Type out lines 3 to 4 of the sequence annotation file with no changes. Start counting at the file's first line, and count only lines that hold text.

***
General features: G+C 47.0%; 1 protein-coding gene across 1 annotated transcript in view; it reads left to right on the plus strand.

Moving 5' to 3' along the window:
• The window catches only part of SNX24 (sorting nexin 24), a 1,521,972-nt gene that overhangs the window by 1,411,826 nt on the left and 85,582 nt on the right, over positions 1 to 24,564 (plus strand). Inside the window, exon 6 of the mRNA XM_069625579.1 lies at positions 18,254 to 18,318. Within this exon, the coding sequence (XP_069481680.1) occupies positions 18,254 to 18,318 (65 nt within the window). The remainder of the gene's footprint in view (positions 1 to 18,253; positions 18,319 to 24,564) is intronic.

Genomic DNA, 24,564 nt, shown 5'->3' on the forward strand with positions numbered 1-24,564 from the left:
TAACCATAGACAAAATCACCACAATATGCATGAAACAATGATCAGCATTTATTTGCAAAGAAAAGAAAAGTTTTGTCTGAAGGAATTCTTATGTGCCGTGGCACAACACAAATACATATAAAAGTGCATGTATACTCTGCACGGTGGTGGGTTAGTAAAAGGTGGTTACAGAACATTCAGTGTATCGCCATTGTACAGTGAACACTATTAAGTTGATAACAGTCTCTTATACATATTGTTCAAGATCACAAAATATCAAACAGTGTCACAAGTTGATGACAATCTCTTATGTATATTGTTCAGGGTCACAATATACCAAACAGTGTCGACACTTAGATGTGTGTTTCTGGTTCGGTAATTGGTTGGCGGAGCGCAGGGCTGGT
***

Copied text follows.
• The window catches only part of SNX24 (sorting nexin 24), a 1,521,972-nt gene that overhangs the window by 1,411,826 nt on the left and 85,582 nt on the right, over positions 1 to 24,564 (plus strand). Inside the window, exon 6 of the mRNA XM_069625579.1 lies at positions 18,254 to 18,318. Within this exon, the coding sequence (XP_069481680.1) occupies positions 18,254 to 18,318 (65 nt within the window). The remainder of the gene's footprint in view (positions 1 to 18,253; positions 18,319 to 24,564) is intronic.

Genomic DNA, 24,564 nt, shown 5'->3' on the forward strand with positions numbered 1-24,564 from the left: